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California Native Plant Society Symposium

SONORA — The California Native Plant Society (CNPS), Sierra Foothills Chapter announces their 2017 symposium “Gardening with Natives: Native Gardening in the Mother Lode – the New Normal,” on Saturday, Sept. 9.

“The new normal” refers to the wide shifts in yearly weather conditions that, in recent years, resulted in gardening with a restricted ability to water, persistent drought conditions, and the large-scale loss of trees.

While the winter of 2016/2017 had much above normal levels of precipitation, it takes little reflection to remember that we’ve seen this pattern before – drought years followed by a winter of above normal precipitation, followed by below normal, followed by drought years.

This pattern has been repeating itself, growing in intensity with each new dry cycle, since the mid-1970s, creating challenges for gardeners to maintain healthy landscapes.

The Gardening with Natives symposium is designed to help gardeners build resilience and water-efficiency into home landscapes. While the emphasis of the symposium is on gardening in the Sierra foothill region, the plants and principles discussed will apply to valley home landscapes as well. Most plants which are suitable to the foothill region can be grown in a variety of California landscapes.

The keynote speaker will be Bart O’Brien, Director of the Regional Parks Botanic Garden at Tilden Regional Park in the Berkeley Hills.

O’Brien will draw upon his many years of experience with native plant gardening at the Regional Parks Botanic Garden and at Rancho Santa Ana Botanic Garden, to demonstrate that native plant gardening is as beautiful as it is resilient.

Local landscaper George Kirk, of Solomon’s Garden will discuss new design strategies to use in home gardens.

Susie Kocher, Forester with the UC Cooperative Extension, will provide information to choose the right native trees to replace those which were lost to drought or bark beetles, taking into consideration the shifting weather patterns.

Meteorologist Rob Carlmark of ABC10, will break down what is driving these wide shifts in weather patterns and give a glimpse of what the future might hold.

Toby O’Geen, Ph.D., a Soils Scientist with UC Davis and the UC Cooperative Extension, will interpret local foothill soil characteristics, sharing observations used to diagnose soil health, and recommend some gardening practices to improve home landscape soils conditions.

Bonnie Bladen, of Intermountain Nursery, will reveal the multitude of native shrubs and perennials appropriate for local foothill gardens.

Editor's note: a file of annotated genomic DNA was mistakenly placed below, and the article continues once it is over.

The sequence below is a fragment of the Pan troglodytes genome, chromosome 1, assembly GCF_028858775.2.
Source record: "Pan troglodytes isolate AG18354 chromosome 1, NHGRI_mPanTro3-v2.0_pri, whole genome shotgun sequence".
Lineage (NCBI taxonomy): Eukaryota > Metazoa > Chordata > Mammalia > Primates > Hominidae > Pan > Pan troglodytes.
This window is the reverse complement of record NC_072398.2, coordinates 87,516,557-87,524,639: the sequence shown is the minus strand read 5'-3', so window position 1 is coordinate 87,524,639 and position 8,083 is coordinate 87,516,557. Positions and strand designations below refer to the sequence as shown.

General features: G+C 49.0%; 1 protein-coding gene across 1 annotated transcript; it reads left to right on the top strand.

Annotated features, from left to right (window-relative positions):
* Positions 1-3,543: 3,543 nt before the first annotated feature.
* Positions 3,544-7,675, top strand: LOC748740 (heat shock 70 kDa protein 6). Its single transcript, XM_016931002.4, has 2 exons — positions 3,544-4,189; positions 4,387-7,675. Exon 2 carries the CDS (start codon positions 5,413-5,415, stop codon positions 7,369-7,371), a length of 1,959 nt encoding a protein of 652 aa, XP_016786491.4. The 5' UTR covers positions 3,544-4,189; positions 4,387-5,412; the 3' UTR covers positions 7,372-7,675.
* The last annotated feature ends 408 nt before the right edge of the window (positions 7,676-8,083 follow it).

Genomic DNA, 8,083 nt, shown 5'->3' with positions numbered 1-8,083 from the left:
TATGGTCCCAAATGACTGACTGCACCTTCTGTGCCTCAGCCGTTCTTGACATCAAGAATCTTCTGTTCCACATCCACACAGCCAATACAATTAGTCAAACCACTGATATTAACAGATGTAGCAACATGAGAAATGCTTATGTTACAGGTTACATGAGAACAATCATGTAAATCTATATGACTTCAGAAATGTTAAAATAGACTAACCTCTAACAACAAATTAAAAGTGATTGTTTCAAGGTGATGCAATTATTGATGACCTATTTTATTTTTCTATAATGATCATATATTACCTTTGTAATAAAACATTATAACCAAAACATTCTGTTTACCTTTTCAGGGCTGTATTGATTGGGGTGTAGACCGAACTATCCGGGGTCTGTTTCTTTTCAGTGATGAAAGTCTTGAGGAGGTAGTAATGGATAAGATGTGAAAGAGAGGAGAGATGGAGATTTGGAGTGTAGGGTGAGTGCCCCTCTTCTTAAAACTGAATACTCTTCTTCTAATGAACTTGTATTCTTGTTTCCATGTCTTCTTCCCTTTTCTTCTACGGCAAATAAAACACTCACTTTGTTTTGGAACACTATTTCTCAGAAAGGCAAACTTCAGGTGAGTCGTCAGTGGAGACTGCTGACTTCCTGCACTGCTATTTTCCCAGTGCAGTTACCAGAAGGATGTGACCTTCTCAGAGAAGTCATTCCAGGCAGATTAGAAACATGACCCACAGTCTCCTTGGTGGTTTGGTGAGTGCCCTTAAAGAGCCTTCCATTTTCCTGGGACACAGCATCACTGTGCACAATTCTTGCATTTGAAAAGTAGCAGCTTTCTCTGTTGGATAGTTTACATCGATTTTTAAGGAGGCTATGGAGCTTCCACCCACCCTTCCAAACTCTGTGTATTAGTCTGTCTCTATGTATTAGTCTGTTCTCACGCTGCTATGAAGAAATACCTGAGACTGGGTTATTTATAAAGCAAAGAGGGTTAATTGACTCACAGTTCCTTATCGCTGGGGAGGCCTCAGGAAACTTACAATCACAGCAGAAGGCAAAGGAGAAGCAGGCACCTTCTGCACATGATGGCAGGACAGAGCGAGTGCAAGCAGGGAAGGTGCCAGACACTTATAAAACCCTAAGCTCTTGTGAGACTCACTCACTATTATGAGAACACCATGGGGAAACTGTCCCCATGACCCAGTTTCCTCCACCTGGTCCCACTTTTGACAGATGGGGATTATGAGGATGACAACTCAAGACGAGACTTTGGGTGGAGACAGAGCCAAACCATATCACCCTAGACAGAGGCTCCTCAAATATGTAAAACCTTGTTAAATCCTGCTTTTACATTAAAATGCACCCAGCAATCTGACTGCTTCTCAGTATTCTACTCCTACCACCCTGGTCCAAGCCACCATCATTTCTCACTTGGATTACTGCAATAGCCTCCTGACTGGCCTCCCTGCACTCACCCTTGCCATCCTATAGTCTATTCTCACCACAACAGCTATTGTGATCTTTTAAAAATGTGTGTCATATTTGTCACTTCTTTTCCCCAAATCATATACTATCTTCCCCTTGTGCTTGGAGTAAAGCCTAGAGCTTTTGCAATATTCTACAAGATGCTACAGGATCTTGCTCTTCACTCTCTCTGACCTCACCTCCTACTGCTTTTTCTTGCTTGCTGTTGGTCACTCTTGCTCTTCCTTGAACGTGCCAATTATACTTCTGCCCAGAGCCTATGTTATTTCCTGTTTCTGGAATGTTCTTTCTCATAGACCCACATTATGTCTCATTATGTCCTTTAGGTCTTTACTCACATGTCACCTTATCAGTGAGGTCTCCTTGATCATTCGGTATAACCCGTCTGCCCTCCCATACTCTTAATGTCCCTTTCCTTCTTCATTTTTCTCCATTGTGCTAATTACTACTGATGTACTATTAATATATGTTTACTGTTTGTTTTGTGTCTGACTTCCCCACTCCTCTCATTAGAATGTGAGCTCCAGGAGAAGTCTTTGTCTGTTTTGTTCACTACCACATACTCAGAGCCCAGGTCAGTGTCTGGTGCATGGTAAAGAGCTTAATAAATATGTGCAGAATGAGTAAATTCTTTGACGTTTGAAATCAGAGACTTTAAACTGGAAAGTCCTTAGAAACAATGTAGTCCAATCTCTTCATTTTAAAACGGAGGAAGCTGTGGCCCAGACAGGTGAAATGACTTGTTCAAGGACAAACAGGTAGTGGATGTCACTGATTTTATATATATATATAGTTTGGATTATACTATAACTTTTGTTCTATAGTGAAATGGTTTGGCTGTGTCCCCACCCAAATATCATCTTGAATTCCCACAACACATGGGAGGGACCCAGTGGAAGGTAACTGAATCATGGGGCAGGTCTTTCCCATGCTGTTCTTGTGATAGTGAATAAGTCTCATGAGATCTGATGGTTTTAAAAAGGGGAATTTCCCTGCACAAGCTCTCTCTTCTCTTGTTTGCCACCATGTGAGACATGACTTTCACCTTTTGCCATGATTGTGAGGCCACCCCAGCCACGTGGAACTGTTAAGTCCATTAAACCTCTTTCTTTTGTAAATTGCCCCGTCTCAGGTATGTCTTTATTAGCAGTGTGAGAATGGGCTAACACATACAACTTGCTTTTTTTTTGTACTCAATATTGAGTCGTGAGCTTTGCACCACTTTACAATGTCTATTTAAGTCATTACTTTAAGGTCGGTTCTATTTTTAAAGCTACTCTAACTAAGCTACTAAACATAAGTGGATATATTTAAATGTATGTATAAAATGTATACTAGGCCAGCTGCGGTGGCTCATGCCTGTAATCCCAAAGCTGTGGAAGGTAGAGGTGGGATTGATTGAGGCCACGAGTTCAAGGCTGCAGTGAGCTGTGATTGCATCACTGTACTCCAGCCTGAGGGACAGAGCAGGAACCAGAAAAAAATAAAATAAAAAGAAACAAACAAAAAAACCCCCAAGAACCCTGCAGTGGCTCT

John Whittlesey, a landscape design professional and owner of Canyon Creek Nursery and Design in Oroville will share his current passion of pollinators by showing the native plants that support them, illustrated by his fabulous photography.

“After reading about the line-up of speakers, I am really excited about attending the symposium,” says Stephanie Garcia, Master Gardener and Fall Plant Sale Chairperson for the Sierra Foothills Chapter of CNPS. “It looks like the speakers will be addressing the gardening problems we are currently having here in the Motherlode.”

The symposium will be on Saturday, Sept. 9, from 9 a.m. to 5 p.m. in the Sierra building, at the Motherlode Fairgrounds in Sonora.

Registration is $40 before Sept. 1, and $50 at the door. Space is limited so early registration is recommended. Registration includes lunch and refreshments.

A variety of native plant books will be offered for sale. John Whittlesey will have his book, “The Plant Lover’s Guide to Salvias (The Plant Lover’s Guides)” on hand for sale.

CNPS is a state-wide, non-profit organization made up of botanical professionals and enthusiasts. The mission of the California Native Plant Society is to conserve California native plants and their natural habitats, and increase understanding, appreciation, and horticultural use of native plants.

The Sierra Foothills Chapter encompasses Amador, Calaveras, Tuolumne and Mariposa Counties. They hold two native plant sales per year and have donated books about native plants and native plant gardening to local schools and libraries.

Over the years, the Sierra Foothills Chapter has made donations to several schools enabling them to purchase native plants to grow in gardens on school grounds.

The symposium brochure, with more information and a registration form is available at www.sierrafoothillscnps.org.

For more information or to request a paper copy of the brochure with registration form contact Nancy Piekarczyk, at nanpiekarczyk@gmail.com, 209-533-2017.

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